By Sharanya Dutta
Every week there’s a terrible story in the news that makes you say that depressing, futile-seeming but completely rational thing — “Couldn’t this have been prevented? Couldn’t this have been stopped before it escalated and a woman died?”
On 24th October, two women died. One in Telangana and the other in Gurgaon. The first is A Srilatha, principal of education at Trident School in Narsinghi, who hanged herself after being stalked and harassed by R Sridhar, principal of administration in the same school. The other is Pinky, a woman from Shillong who worked in a parlour in Rohini, who was viciously stabbed to death at MG Road Metro station at around 9.40 am (an incident which has been caught on CCTV camera).
In the Telangana incident, most reportage mentions the stalking as ‘alleged’ and ‘reported’. Sridhar was a member of the school board and held an obviously important administrative post, and so Srilatha never reported him asking her for sexual favours, for fear of losing her job. The hierarchy that existed between them has been mentioned incidentally, and has not been explored further.
In the Gurgaon incident, many of the headlines seem to focus on the rationale behind the stabbing, or completely irrelevant incidental details. Aside from the fact that almost none of the articles agree on her age, they carry headlines such as these: “Gurgaon Shocker: North-Eastern woman dies after being stabbed 10 times at MG Road Metro Station”, “Stalker stabs beautician to death at Gurgaon Metro station” and the ever-so-dramatic “Jilted lover stabs 18-year-old to death inside metro station”. The articles contain gory details about how many times Pinky was stabbed (which also ranges from 10 to 30-odd) and where. They also mention that the accused was an auto driver in whose auto Pinky used to travel to and from work, and that she felt him follow her and called her husband minutes before the incident.
On June 24th 2016, S Swathi, an Infosys employee, was murdered at the Nungambakkam railway station in Chennai with a sickle by P Ramkumar while she was on her way to work. Ramkumar had allegedly been stalking her online and in person. After the incident, the accused reportedly continued to be angry at Swathi for having insulted him. He had attempted to slit his own throat when the police tried to capture him on 1st July, and he was kept in the hospital block in Puzhal jail so that he wasn’t attacked by other criminals. On 18th September 2016, Ramkumar allegedly committed suicide.
On 27th August 2016, a correspondence student of Delhi University was set on fire in her own home by Abhishek, the main person accused in the case, who showed up at her house, accompanied by several other men, after she did not reciprocate his advances.
On 18th September 2016, Lakshmi, who worked as a domestic help, was stabbed in Inderpuri in south-west Delhi by Sanjay, a taxi driver. The harassment and stalking had been reported twice. The first was on 3rd January 2015, and the second on 30th November 2015. Manoj, her husband said that the police had a ‘mediation session’ in October 2015, where they made Sanjay give in writing that he would not harass Manoj’s family further. Also, after the stabbing, the police reportedly refused to help take Lakshmi to the hospital. In this particular incident, the accused slit his own wrists and eventually died, but there were rumours and incredibly insensitive reporting about them having been lovers after the fact.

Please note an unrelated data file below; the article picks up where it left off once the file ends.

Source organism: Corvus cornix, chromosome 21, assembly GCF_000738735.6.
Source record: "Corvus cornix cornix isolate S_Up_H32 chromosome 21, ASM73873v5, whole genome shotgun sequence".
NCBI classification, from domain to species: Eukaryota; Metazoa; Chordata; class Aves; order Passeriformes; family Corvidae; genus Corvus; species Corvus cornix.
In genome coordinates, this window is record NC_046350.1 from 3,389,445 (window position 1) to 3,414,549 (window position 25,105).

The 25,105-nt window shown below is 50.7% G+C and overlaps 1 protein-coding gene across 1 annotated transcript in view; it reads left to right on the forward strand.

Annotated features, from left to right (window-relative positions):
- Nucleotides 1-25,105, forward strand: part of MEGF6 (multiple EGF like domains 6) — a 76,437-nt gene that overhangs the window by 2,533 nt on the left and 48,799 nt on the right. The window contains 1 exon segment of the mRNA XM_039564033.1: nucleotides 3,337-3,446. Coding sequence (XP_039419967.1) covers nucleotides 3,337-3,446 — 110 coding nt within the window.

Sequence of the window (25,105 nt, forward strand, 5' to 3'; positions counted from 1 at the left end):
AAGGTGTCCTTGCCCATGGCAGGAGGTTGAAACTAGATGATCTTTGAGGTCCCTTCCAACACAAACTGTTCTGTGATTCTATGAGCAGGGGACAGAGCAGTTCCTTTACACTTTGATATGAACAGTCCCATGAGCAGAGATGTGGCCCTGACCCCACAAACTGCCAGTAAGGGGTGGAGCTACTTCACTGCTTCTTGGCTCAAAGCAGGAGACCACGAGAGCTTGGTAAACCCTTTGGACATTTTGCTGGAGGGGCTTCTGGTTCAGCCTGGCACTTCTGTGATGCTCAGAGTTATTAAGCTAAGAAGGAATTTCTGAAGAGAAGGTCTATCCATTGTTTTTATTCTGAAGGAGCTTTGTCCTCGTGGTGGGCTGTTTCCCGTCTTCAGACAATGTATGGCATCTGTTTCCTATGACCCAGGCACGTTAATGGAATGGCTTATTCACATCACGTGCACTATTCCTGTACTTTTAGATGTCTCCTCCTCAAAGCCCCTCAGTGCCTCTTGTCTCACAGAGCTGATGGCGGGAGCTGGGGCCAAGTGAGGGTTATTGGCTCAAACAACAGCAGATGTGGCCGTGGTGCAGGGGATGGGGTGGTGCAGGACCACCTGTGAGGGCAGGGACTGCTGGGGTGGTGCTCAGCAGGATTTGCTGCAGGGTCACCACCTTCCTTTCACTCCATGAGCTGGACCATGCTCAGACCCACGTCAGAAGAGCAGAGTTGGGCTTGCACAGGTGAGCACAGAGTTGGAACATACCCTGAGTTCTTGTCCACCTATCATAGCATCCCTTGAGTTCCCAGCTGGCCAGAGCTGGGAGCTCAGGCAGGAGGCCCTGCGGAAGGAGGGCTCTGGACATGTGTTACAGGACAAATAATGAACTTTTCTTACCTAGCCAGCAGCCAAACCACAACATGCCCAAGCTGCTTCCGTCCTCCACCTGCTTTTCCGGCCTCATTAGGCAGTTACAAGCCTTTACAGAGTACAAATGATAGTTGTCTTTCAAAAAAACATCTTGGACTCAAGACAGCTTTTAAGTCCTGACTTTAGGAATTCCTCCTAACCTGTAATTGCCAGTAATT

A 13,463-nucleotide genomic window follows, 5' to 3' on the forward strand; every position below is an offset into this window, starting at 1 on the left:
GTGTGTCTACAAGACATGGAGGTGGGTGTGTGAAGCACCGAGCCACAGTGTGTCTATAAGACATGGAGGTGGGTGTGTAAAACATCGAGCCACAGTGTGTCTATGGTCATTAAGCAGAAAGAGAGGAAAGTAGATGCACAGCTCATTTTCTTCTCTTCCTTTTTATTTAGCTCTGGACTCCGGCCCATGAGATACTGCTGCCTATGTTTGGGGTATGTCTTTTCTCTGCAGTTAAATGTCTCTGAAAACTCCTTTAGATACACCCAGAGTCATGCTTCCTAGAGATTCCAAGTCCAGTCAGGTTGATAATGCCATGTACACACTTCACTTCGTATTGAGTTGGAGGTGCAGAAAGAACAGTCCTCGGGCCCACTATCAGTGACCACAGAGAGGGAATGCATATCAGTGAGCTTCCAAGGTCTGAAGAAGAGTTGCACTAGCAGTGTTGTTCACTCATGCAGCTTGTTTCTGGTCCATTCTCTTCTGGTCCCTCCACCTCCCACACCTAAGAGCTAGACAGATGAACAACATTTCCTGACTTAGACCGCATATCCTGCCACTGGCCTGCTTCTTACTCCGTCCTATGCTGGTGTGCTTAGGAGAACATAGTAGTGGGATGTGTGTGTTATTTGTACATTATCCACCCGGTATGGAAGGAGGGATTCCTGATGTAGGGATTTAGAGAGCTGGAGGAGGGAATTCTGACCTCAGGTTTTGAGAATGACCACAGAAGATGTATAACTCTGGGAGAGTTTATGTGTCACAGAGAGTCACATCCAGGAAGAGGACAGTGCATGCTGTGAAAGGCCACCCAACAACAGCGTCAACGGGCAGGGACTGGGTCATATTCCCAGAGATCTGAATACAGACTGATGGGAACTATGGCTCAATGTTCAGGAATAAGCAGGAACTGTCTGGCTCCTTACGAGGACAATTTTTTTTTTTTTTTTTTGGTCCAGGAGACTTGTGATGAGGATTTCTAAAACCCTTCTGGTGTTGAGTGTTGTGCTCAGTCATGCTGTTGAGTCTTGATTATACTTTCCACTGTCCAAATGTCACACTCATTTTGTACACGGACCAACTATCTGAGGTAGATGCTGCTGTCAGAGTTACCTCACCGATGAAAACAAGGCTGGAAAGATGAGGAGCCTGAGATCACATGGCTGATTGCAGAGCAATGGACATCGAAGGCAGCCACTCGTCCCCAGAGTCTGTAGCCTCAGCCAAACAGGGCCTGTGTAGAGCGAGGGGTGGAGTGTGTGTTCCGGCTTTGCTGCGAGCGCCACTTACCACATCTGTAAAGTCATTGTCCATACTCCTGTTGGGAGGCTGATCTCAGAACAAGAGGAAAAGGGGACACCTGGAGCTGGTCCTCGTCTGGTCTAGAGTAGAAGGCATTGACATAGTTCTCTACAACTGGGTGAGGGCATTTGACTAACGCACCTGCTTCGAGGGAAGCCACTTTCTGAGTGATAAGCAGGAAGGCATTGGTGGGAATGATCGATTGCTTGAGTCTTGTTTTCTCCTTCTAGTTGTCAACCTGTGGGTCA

The Gurgaon incident is eerily reminiscent of the Burari stabbing which occurred on 20th September 2016 (“Burari: As victim lay in a pool of blood, stalker who killed her called police”). In this incident, the stalking had been reported, but a ‘compromise’ had been reached. This murder, too, was caught on camera.
According to the 2015 National Crime Records Bureau (NCRB) data, 1124 stalking cases in Delhi was second in the country only to Maharashtra, which recorded 1399 cases. On the NCRB website, in “Figures at a Glance – 2015”, stalking is not one of the offences. Also, in the table on “Cases Reported under IPC Crimes relating to Sexual Offences During 2015”, two of the categories are “Assault on Women With Intent to Outrage her Modesty” and “Insult to Modesty of Women”. This is three years after the Criminal Law (Amendment) Bill criminalised stalking and sexual voyeurism.
All of these statistics, however, do not encompass the horror of the video footage of a man having to be hit by a table fan to physically incapacitate him and prevent him from stabbing a woman repeatedly in MG Road metro station (which is flagged by malls on either side) in broad daylight, as in the case of Pinky. It does not account for the fear of professional repercussions in the workplace if one reports such incidents, as in Srilatha’s case.
The police have said it’s not their fault, it’s a “perception problem”. They have also said, “If a man is stalking a woman everyday, she should indeed complaint [sic] about him every day.” Articles like “Are you being stalked? Act before it’s late” with a classification of the kinds of stalkers, the Bollywood glorification of stalking, and preventive measures along with helpline numbers (1096 for Delhi, and 0111-23219750 for the rest of the country).
But no matter how much we intellectualise it, as long as the law is not enforced, it will not matter. In 2015, 84 percent of stalking cases remained pending in court, only 26 percent were convicted, and 83 percent of those accused were given bail. With statistics like these — despite the CCTVs, despite the helplines and safety apps like Himmat (which have been ineffective at best) — is it any wonder that women are afraid, all day, every day?